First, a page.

This article is also available in Italian.
What can we expect when we go to do the test of Nuchal Translucency?
Whereas there is no association between the Nuchal Translucency and serum concentration of free beta-hCG and PAPP-A, the values of biochemical and ultrasound can be combined to get a screening test more sensitive (see Valutazione della Translucenza Nucale).
With graphs below, you can immediately identify the percentage of risk calculated from the ultrasound data of the first trimester (11-14 weeks).
The values which we find are:
Then enter your data, if they are located on the first red line down, the risk is 5% and, higher it value, the higher the risk, if it move in the red line higher, the risk is 95%.
For the last graph, the risk of Trisomy 21, you must enter your age and draw a straight vertical line up to the green line, now, drawing a horizontal line will get a percentage of the value of risk.
This table is from the site www.ilmiobaby.com, and indicates which is the risk that a woman, on the basis of age, has to have a child with Down’s syndrome. The variations of the thickness of NT modify this probability.
The risk based on maternal age, was calculated starting on the risk of basis, derived from the analysis of more than 100,000 patients in the course of a project of the Fetal Medicine Foundation. Furthermore, the risk of Trisomy 21 to term of pregnancy is lower than at this time because 30% of pregnancies with fetuses suffering hesitate in a miscarriage.
Is common in many congenital anomalies, fetuses and newborns have dysmorphic facial. The skin of Down is plentiful and flaccid (see NT), the face and the occiput flat, the nose small and these characteristics are common to almost all people suffering from the syndrome. Regarding the nasal bone (NB), the paper published in 2001 by the Fetal Medicine Foundation (Cicero S, Curcio P, Papageorghiou A Sonek J, Nicolaides KH. Absence of nasal bone in Fetuses with trisomy 21 at 11-14 weeks of gestation: an observational study. Lancet 2001, 358:1665-67) has shown the association of Down syndrome with the nasal bone absence; indeed in 70% of fetuses affected by Down syndrome, at the ultrasound control from the 11th to the 14th week, the nasal bone was not visible.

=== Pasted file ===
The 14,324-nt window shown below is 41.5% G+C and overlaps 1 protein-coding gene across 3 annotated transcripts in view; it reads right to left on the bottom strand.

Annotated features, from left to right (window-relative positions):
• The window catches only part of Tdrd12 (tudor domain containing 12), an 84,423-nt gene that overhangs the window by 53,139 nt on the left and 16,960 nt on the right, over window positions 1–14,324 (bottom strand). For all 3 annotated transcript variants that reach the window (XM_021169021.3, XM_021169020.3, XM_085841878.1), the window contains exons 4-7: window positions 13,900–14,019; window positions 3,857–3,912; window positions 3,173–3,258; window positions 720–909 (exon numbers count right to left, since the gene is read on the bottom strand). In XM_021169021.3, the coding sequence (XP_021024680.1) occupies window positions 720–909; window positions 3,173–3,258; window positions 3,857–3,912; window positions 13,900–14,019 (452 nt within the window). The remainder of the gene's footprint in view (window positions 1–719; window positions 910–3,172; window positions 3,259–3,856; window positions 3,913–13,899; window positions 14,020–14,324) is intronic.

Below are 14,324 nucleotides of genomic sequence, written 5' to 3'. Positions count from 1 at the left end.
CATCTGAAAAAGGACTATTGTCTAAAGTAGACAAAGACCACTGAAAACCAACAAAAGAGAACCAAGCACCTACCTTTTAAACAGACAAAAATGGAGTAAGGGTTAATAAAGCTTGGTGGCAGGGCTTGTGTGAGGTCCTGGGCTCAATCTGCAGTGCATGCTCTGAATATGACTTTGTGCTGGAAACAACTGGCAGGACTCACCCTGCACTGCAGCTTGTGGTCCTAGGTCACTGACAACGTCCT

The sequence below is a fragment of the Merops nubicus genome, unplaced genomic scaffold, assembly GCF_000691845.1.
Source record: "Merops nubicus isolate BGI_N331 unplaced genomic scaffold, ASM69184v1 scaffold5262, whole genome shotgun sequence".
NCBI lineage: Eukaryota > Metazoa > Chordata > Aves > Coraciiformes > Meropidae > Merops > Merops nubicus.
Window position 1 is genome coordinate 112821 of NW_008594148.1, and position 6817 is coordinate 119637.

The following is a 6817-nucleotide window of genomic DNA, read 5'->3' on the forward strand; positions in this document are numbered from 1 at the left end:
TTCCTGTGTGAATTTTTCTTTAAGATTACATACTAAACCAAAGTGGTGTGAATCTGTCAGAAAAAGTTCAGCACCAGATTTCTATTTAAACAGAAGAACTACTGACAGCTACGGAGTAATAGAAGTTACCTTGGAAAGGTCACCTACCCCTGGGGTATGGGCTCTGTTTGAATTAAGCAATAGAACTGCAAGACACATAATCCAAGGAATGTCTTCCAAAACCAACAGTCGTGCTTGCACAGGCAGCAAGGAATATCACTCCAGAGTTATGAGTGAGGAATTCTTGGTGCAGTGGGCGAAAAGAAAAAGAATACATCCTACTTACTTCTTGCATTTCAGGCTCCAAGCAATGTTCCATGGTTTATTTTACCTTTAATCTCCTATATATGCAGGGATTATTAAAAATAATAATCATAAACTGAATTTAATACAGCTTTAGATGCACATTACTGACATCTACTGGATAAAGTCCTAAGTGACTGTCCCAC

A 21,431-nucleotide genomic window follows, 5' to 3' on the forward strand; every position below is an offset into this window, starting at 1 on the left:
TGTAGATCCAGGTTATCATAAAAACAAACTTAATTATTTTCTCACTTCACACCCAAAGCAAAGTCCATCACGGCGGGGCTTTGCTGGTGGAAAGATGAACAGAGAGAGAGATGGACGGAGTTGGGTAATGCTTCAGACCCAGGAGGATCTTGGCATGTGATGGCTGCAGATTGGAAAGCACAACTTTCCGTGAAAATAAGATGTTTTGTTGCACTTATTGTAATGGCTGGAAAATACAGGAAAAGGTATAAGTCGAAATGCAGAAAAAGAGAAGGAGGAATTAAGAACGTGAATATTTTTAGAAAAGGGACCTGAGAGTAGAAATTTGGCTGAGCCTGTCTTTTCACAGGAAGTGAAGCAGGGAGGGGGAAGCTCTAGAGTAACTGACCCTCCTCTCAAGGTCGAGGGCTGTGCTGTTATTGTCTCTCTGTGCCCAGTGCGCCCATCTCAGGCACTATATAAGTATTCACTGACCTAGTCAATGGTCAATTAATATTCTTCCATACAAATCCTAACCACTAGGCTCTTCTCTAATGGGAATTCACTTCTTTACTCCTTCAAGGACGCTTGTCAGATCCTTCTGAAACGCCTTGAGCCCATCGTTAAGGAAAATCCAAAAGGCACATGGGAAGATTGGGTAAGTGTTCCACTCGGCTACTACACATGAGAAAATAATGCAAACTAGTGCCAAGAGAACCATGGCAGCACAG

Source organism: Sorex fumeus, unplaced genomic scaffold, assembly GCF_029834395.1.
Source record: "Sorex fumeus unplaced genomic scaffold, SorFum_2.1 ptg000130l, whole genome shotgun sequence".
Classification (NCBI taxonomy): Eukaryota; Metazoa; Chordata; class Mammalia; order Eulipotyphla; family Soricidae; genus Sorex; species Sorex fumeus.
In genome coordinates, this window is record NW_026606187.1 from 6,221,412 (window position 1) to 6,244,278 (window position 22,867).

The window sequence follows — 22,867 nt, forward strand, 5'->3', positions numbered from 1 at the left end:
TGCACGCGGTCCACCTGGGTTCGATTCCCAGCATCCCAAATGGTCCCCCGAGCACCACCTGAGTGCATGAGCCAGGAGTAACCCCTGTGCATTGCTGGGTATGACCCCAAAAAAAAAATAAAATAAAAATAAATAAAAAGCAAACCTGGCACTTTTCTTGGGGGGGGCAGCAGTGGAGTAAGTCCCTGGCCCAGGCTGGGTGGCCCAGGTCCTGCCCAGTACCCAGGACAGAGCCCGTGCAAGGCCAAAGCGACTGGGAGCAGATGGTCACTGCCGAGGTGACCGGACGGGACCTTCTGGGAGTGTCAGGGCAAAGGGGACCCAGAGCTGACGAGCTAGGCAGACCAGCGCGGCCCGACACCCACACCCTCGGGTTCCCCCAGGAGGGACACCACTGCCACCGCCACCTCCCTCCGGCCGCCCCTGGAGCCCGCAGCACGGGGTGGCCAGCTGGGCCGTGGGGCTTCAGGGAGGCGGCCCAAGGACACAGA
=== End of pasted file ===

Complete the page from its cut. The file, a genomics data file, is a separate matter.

Then, in the absence of nasal bone, the risk of chromosomal defects increases by 30 times, and this risk increases 50 times when the assessment is made in the second trimester (the measure nasal bone less than 2.5 mm made a 20 W of amenorrhea).
This procedure is not yet confirmed by multicenter studies, and for now, is little practiced, but above all require special skills and experience of echographers and high-level ultrasound.
The Ultra-Screen may identify 90% of children with Down syndrome and Trisomy 18. The test can also identify other types of abnormal chromosomes, the genetic defects and congenital anomalies.
The examination may not, in any event, ensure that the child is absolutely free from congenital anomalies, in fact 5% of cases the examination may be a false positive, that is, children are born healthy despite the examination is suspected the presence of the disease.
In the vast majority of cases, however, there is no congenital defect and is therefore highly unlikely that the child suffers from Down syndrome or Trisomy 18.
As for the blood sample tested, are measured concentrations of two substances produced by the placenta and fetus. One is the free beta-HCG, namely the free-beta subunit human chorionic gonadotropin and the other is the PAPP-A that is an abbreviation of the term Pregnancy Associated Plasma Protein A.
The lower the PAPP-A, and the greater free beta-HCG, the greater the possibility of chromosomal diseases. In pregnancies with fetuses affected by trisomy 21 at 11-14 weeks, the serum concentration of free beta-HCG (about 2 MoM) is higher than in chromosomally normal fetuses, whereas PAPP-A is lower (about 0.5 MoM).
The values of these doses are compared with those of so-called medians reference (in practice this is the development of results from hundreds or thousands doses to determine which are the normal values in certain population: for this reason the dosage should be made in centers that have this amount of data) and those with a parameter of ultrasound (called Nuchal Translucency). The results of hormonal assays, together with the data of translucency nucale and other parameters, are processed using appropriate software.
The result is a risk index expressed numerically as a fraction (1 / 500) that should be compared to the threshold value (also called “cut off“; the cut-off risk of 1:300 was equal to that which has the best characteristics in terms of sensitivity of the test): values above the “cut off” represent a positive (as increased risk), while values below the “cut off” represent a negative.